Chart Of The Day: Oil’s Languishing Price Suggests More Bad News Ahead


Oil had been looking as if it were heading toward a Dead Cat Bounce, a term used when a fall is so hard that even a dead feline would bounce when it hit bottom. Prices often do the same, as dip buyers speculate the descent was too hard and too fast. But that expected bounce doesn’t appear to be happening this time, since today marks the second week of depressed prices.

The initial drop of 5.66% for took place on Sept. 17, its biggest one-day sell off since Aug. 1 — when it plunged 7.9% after the Fed dampened hopes for a and rising U.S. output kept supplies high — after the drone strikes halved the Saudi’s 10% global supply.

However, a faster-than-expected Saudi recovery and ongoing trade jitters amidst a wider global slowdown kept oil prices depressed.

And the pattern now developing increases the odds for another downturn, as a look at the charts demonstrates.

WTI Daily Chart

WTI Daily Chart

The price of WTI is flirting with a downside breakout of a pennant continuation pattern, after opening at the lowest level since June 18.

The pennant is a consolidation after a sharp decline, in this case a 14% drop from the Sept. 23, $59.39 high and the Oct. 3, $50.99 low. The pennant shaped range that follows demonstrates apparent equal supply and demand, squeezing the price till it breaks out.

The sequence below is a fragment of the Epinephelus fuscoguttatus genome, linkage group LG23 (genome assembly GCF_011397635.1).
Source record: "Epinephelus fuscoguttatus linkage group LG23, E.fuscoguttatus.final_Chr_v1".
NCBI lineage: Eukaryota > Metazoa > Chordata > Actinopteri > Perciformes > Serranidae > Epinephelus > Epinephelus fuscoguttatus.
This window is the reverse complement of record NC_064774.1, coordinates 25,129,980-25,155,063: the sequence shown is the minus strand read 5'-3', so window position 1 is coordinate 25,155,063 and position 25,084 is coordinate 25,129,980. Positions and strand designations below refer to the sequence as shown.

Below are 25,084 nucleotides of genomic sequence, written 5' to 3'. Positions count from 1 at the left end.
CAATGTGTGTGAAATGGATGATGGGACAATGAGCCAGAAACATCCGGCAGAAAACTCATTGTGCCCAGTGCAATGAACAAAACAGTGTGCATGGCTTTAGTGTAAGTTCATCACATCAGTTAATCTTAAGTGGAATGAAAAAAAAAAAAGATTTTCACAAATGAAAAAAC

Should oil break to the downside, it would demonstrate that the bearish sentiment hasn’t ended, with sellers drowning out the available demand within the contracting price range in the pennant. It would also signal they’re now lowering offers to find more willing buyers.

This move is expected to trigger long positions and increase short positions. Given that the implied target of $8 from the downside breakout, measured by the above-mentioned downward-move, would include a breakdown of a major support area above the psychological $50 level since June 5, it could be the writing on the wall for an even worse plunge.

The $50 support has been priming a triple bottom since June. Its failure would reverse the market mechanics, with bulls tracking back positions and bears encouraged to step harder, propelling prices even further down.

Trading Strategies

Conservative traders may wait for a significant close below the $50 level, followed by an attempted but failed rally, to short oil.

Moderate traders would wait for the same but not necessarily for proof of resistance, only to ride the return move for its entry closer to the new presumed resistance.

Aggressive traders may short at will, providing they do so with a trading plan that fits their account risk.

Trade Sample – Short Position

  • Entry: $52.50
  • Stop-Loss: $53.00, above today’s high
  • Risk: $0.50
  • Target (NYSE:): $51.00, above the Oct. 3 low
  • Reward: $1.50
  • Risk:Reward Ratio: 1:3
  • Source: Canada

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